Microsoft Graph using MSAL with PowerShell and Delegated Permissions

In October last year I authored this post that provided a getting started guide to using MSAL with PowerShell. That post also hinted at future posts expanding on additional functionality. Finally, I’m delivering on that with this post that will dive into using MSAL with PowerShell and delegated permissions. See this post for using MSAL with PowerShell and Certificate base authentication. Most recently I’ve also primarily been using PowerShell (7.x) over the earlier PowerShell Desktop (5.x) / Windows PowerShell version. The details in this post have been successfully validated with both PowerShell and Windows PowerShell.

Delegated permissions in Azure AD requires authorization from the consumer of the registered Azure AD Application versus Application permissions assigned to a registered Azure AD Application. Delegated permissions are often required when an application is acting on behalf of a user or as in the case that prompted this blog post, a specific Graph API only supports delegated permissions.

The particular API in question (as of 8 July 2020) is the Beta version of the Azure AD Authentication Methods API. What that documentation link doesn’t say, is that the Authentication Methods API only supports Delegated Permissions. With some digging that can be found in the GitHub Repo version of the documentation here. Why is this confusing? Because on the Registered Apps Blade in Azure AD you have the option to assign Application level permissions for the Authentication Methods API as shown in the screenshot below. The option is presented, but not currently implemented.

Keep in mind this API is currently Beta and hopefully by the time you’re reading this later in 2020+ App level permissions will be available, and the API will be out of Beta.

Azure AD Registered Application Application Permissions UserAuthenticationMethod

MSAL with PowerShell and Delegated Permissions

Here then is the quick start guide to again using the fantastic MSAL.PS PowerShell module against an Azure AD Registered Application configured with Delegated Permissions. Since my previous post on using MSAL.PS, the module has been updated numerous times to keep current with releases of the MSAL Authentication Libraries.

If you aren’t already using it, install it from the PowerShell Gallery from an administrative PowerShell session:

Install-Module -name MSAL.PS -Force -AcceptLicense

Obtaining an Access Token

From your Azure AD Registered Application that contains Delegated Permissions to which you have Admin Consented (if you are using it on tenant wide resources),  record your TenantID and AppID. Using those with MSAL.PS we can initiate a Device Code Authentication Flow and receive an Access Token for our API calls.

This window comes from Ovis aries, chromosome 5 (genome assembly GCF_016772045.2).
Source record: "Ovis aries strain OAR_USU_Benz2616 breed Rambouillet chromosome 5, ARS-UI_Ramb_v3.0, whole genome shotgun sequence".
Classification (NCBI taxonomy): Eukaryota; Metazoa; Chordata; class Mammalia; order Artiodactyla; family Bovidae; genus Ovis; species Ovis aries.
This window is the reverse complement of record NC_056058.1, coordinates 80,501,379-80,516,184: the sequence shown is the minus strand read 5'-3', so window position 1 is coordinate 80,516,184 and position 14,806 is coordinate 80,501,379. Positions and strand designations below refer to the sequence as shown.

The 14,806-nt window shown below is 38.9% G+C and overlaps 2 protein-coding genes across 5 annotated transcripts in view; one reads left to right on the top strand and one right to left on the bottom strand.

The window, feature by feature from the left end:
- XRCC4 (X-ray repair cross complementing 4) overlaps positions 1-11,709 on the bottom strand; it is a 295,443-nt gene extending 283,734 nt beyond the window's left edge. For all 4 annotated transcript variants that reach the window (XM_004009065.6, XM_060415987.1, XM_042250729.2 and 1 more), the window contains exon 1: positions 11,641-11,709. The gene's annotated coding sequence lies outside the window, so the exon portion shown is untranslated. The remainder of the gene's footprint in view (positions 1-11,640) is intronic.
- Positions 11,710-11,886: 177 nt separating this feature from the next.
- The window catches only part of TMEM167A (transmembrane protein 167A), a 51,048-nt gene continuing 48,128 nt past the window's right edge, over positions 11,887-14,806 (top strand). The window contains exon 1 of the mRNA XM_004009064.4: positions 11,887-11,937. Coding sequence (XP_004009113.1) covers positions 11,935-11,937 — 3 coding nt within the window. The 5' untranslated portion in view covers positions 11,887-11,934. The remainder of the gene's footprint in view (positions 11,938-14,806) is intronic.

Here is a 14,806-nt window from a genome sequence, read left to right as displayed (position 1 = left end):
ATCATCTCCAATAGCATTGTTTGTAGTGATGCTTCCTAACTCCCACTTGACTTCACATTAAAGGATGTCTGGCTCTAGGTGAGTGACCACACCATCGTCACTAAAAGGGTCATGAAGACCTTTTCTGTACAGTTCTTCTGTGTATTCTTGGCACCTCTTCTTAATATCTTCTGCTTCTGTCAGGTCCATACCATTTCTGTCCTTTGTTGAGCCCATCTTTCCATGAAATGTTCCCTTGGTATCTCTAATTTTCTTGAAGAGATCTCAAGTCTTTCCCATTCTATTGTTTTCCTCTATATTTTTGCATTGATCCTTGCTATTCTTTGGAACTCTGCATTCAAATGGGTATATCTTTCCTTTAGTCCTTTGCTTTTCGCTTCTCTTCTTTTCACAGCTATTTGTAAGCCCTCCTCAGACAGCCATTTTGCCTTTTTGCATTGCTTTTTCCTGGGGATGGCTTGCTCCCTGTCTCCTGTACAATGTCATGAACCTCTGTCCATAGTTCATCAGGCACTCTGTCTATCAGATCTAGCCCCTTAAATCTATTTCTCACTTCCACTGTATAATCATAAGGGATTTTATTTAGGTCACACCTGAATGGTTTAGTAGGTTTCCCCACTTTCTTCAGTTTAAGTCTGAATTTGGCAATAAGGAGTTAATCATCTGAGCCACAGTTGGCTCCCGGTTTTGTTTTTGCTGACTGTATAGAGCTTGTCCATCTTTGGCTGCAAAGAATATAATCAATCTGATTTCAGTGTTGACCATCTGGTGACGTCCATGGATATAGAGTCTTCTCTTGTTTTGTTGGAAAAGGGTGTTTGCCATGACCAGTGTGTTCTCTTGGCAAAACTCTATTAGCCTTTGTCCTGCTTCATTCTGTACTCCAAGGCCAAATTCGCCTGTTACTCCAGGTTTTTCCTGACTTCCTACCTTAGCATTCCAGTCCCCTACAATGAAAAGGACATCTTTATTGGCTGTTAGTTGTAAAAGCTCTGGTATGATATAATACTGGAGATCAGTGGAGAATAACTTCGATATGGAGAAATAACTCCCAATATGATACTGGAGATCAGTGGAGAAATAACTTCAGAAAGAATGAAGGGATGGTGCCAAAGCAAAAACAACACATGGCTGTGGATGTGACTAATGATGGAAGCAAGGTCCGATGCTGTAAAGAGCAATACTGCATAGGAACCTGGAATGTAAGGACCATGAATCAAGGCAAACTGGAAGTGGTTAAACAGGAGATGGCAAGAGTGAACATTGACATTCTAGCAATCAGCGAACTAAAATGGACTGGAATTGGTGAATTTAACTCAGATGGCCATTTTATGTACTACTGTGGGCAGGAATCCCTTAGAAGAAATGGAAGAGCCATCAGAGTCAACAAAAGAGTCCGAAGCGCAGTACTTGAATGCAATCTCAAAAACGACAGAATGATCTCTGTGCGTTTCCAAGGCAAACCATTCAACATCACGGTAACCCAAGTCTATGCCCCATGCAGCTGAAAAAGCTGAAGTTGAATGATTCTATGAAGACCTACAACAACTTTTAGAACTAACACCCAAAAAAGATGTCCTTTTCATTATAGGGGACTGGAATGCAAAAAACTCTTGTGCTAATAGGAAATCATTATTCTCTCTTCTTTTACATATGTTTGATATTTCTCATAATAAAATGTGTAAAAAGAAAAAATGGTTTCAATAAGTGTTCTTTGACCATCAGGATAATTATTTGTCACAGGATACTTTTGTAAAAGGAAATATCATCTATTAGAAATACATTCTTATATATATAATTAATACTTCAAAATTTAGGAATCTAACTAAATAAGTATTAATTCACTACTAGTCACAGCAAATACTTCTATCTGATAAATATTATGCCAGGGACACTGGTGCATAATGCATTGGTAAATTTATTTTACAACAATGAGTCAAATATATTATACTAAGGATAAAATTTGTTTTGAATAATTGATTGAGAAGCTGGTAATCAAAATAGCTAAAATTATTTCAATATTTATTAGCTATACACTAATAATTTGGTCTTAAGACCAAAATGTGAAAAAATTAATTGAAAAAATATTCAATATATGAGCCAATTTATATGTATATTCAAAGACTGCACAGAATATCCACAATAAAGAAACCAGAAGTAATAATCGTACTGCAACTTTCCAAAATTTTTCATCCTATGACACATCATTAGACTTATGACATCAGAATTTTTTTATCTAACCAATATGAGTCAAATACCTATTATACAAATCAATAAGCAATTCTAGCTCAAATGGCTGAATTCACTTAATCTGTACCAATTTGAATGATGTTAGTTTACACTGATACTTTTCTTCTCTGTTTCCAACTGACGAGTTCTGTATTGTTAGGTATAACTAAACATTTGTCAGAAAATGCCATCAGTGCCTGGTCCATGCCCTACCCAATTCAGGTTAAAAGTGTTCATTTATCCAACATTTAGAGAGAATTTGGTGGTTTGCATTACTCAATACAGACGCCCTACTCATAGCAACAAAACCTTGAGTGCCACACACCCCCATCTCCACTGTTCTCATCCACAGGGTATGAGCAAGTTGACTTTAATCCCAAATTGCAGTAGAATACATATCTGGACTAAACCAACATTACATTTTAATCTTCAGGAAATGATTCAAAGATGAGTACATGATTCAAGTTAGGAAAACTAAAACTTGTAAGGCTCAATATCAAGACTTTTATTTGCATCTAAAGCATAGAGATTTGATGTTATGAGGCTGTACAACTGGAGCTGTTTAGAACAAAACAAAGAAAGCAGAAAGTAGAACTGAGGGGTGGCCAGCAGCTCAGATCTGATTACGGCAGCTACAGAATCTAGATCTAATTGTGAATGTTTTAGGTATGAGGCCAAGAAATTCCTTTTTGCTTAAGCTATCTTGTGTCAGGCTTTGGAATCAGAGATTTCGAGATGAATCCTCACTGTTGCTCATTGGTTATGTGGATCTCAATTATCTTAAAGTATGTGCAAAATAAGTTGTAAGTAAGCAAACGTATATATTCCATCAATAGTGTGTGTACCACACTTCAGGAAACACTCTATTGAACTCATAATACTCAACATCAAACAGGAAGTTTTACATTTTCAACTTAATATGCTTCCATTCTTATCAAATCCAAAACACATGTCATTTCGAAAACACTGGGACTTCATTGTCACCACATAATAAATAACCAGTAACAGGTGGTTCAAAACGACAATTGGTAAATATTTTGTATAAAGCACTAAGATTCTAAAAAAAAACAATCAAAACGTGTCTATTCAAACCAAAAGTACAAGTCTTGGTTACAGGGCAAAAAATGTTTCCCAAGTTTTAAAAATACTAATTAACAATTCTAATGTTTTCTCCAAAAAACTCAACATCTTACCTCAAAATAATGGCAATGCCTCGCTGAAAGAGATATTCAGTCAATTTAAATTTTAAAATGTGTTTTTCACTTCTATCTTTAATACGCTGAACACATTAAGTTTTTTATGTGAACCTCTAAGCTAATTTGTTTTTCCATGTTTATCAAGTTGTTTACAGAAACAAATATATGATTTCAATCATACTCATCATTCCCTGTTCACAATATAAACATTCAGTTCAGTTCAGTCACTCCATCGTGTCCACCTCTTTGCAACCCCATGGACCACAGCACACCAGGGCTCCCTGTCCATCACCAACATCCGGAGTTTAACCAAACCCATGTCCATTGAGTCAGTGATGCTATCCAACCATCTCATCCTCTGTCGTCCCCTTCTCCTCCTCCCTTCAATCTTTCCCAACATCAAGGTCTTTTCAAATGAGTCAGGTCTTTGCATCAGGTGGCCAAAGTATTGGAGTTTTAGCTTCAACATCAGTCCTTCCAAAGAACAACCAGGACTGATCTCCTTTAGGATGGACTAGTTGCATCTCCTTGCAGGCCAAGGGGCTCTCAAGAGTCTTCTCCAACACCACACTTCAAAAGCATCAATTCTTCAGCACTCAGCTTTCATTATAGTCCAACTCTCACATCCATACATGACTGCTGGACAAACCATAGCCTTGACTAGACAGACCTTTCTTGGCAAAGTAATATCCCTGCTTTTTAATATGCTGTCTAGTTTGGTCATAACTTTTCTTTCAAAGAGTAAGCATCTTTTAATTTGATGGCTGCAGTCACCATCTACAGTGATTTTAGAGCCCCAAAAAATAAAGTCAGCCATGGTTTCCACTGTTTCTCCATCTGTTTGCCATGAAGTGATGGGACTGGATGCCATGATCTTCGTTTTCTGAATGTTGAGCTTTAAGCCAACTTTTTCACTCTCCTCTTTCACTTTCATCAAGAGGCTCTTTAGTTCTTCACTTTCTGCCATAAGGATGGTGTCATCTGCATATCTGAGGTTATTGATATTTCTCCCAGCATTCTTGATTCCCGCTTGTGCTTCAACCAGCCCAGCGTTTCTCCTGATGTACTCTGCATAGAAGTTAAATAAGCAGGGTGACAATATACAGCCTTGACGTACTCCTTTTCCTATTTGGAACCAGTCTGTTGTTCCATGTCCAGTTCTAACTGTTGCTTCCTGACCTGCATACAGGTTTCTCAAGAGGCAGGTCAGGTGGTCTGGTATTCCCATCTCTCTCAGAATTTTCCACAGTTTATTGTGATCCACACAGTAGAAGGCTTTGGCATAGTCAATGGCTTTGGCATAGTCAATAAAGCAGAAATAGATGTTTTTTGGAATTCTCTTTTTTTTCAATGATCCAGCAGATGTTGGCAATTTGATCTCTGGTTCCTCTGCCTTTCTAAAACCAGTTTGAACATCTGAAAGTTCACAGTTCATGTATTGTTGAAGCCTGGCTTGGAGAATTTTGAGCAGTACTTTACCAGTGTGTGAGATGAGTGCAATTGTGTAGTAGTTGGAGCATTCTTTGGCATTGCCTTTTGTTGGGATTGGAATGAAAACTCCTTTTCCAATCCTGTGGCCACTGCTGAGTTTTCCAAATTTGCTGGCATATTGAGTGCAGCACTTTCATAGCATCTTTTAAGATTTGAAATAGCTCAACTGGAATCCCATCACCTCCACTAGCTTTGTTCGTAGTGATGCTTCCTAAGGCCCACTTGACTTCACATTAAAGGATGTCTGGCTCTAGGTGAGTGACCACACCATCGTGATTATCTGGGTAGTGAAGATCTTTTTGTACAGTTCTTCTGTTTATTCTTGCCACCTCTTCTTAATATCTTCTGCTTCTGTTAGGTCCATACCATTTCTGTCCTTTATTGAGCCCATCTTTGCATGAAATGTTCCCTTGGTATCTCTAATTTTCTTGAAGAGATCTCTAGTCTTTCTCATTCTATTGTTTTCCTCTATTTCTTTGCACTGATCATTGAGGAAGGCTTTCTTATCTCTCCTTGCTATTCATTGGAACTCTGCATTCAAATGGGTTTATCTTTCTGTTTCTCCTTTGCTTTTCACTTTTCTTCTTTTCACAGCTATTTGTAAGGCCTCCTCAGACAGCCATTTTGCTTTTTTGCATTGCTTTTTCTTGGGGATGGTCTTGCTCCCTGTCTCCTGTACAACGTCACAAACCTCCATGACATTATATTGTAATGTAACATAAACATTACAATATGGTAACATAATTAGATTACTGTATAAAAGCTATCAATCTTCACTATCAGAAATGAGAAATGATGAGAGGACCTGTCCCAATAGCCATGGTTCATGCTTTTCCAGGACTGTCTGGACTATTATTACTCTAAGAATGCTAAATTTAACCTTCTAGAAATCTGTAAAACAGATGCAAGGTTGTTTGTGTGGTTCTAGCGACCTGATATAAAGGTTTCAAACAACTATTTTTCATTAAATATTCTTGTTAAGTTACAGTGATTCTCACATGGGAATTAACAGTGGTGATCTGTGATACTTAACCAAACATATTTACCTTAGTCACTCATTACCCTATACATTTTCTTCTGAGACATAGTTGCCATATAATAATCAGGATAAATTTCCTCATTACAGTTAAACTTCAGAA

The following example with your substituted ClientID and TenantID (and assuming your registered app has a reply URL configured of https://localhost) will prompt you to navigate to

NOTE: This part of the process is only required once in order to authorize delegated access to the Registered App and receive the initial Access Token. 

Import-Module MSAL.PS
$clientID = "myClientID"
$tenantID = "myTenantID"
$myAccessToken = Get-MsalToken -DeviceCode -ClientId $clientID -TenantId $tenantID -RedirectUri "https://localhost"

Device Code Auth Flow Authentication

Enter the code provided with the URL link

Enter Device Code for Authentication

Provide your Username and Password and MFA (if required)  and your JWT Token will be returned to the $myAccessToken variable.

Using my JWTDetails PowerShell Module we can investigate the Access Token.

Import-Module JWTDetails
$myAccessToken.AccessToken | Get-JWTDetails

JWT Access Token from Device Code Auth

Obtaining a new Access Token using the Refresh Token

The MSAL.NET library which the MSAL.PS Module leverages (via Microsoft.Identity.Client.dll) doesn’t reveal the Refresh Token. If you look at $myAccessToken you will see the Access Token and IdToken but no RefreshToken.

Access & ID Token Only

However, whilst you can’t see the Refresh Token the MSAL cache has the refresh token and it can be used by MSAL.PS to SILENTLY obtain a new Access Token. And the MSAL.PS Module handles that for you, if you use the following options to obtain a new Access Token:

$myAccessToken = Get-MsalToken -ClientId $clientID -TenantId $tenantId -Silent -RedirectUri "https://localhost"

You will notice we don’t need to use the DeviceCode flow now and we can replace it with ‘-Silent’. The Access Token will only be refreshed if it is close to expiry.

If you want to force a refresh to obtain a new Access Token use the ‘-ForceRefresh’ option:

$myAccessToken = Get-MsalToken -ClientId $clientID -TenantId $tenantId -Silent -RedirectUri "https://localhost" -ForceRefresh

Using the Access Token

We can simply use our Access Token in the header of an Invoke-RestMethod request to the Microsoft Graph API as shown below to query the Authentication Methods for the current authorized user.

$myAuthMethods = (Invoke-RestMethod -Headers @{Authorization = "Bearer $($myAccessToken.AccessToken)" } `
   -Uri "" `
   -Method Get).value

The screenshot below shows the query and the returned user Authentication Methods as returned from the Microsoft Graph API.

My Azure AD Authentication Methods via Graph API using MSAL and Delegated Authentication


Using the MSAL.PS PowerShell Module we can quickly obtain an Azure AD Access Token with Delegated Permissions using the Interactive Device Code flow, and then silently refresh our Access Token leveraging the MSAL.PS Module, the MSAL.NET library and the token cache.